Honestly, I’d recommend forgoing the battle system all-together. I heavily prefer writing and reading prose battles as opposed to a battle system where I have to track stats an various information. I have a full explanation of how I tend to write combat, but it’s kinda side-tracking from the conversation, so I put it at the bottom.
Either way, I tend not to like battle systems at all. I guess if you wanted to put one in and have the option to turn it off, that’d be fine. But in my opinion, if the story can progress without a battle system, then do you need to have one?
---- Lengthy Battle Writing Example ----
Typically, when I write violence in a Choicescript game, like I’m writing in Zomb, I do it as a diverging line. This is best show as an illustration because I have no way to describe it using words.
Apologies for the crude drawing, this is just the best way to represent what I’m talking about. Basically, for every battle I write, I usually start at a single point. From there, I center my choices around two different battle endings: good or bad. I usually stick to two or three for simplicity’s sake, but regardless of how many, I always try to converge each choice to a specific point afterwards.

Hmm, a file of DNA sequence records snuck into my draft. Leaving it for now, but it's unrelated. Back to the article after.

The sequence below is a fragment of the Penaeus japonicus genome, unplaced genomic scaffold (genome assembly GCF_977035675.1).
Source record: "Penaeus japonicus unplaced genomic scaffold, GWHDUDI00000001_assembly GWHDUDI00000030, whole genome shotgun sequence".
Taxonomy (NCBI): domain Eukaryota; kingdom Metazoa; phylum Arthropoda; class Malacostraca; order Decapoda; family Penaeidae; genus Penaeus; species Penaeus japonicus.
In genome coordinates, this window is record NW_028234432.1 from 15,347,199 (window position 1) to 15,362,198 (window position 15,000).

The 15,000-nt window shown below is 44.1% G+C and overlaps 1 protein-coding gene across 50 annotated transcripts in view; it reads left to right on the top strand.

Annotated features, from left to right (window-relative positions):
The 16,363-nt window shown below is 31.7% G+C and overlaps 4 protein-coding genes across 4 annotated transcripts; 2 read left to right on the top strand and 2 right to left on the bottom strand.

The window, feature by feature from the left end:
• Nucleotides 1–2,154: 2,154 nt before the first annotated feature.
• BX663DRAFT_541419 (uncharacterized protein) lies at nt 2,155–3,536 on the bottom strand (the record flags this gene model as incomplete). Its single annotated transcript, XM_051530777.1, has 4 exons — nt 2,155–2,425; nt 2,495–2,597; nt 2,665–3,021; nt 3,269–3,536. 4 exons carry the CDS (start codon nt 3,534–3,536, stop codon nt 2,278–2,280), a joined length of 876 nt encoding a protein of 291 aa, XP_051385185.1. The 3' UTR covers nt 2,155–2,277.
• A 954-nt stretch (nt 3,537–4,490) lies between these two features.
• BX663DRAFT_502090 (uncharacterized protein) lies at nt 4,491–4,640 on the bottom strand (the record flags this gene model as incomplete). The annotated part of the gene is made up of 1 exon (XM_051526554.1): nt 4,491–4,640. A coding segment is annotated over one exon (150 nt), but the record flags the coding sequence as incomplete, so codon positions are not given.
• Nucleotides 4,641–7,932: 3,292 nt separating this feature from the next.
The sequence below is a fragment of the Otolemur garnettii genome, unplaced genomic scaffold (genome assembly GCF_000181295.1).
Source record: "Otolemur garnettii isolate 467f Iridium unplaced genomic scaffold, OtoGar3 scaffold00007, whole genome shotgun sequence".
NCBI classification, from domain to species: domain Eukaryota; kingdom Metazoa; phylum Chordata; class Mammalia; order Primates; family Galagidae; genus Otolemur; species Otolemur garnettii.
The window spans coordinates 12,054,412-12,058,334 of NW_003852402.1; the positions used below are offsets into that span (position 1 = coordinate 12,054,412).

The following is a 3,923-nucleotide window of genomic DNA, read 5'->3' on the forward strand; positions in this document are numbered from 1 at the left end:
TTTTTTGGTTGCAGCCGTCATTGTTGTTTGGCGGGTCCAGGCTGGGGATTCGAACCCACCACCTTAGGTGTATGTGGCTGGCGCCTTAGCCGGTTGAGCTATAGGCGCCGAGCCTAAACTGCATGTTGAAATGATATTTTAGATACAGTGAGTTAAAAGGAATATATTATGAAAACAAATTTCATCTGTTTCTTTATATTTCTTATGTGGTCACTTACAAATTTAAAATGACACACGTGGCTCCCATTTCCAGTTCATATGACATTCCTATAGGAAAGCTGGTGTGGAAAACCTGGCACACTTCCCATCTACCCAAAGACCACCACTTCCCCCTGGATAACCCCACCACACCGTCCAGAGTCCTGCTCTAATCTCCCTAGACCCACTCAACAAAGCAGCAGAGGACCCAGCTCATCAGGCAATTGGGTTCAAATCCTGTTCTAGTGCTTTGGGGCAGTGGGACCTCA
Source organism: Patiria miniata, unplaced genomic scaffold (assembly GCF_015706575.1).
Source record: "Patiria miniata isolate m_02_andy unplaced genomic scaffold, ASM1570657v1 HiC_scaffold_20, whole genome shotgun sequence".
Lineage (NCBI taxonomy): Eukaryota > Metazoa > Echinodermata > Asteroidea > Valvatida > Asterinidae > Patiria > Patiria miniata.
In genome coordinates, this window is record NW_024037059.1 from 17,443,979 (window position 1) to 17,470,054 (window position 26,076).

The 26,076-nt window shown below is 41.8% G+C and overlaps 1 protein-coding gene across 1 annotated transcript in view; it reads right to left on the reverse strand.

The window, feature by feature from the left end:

As an example, in Zomb, when you fight against Leon, you can make either good or bad choices. However, regardless of the choice you make, you move on to the next “segment” of the fight. The only difference is whether you hurt him or got hurt. Then, the battle converges to one ending point, where the choices can be tallied up and the ending decided. Using the same example, the endings are “Leon dies in the battle” or “S.O. saves PC by breaking free and killing Leon.”
I’ve found this system to work wonders in CS games. It makes writing so much easier, and it also makes it a lot easier to read. I always try to use this system when writing combat.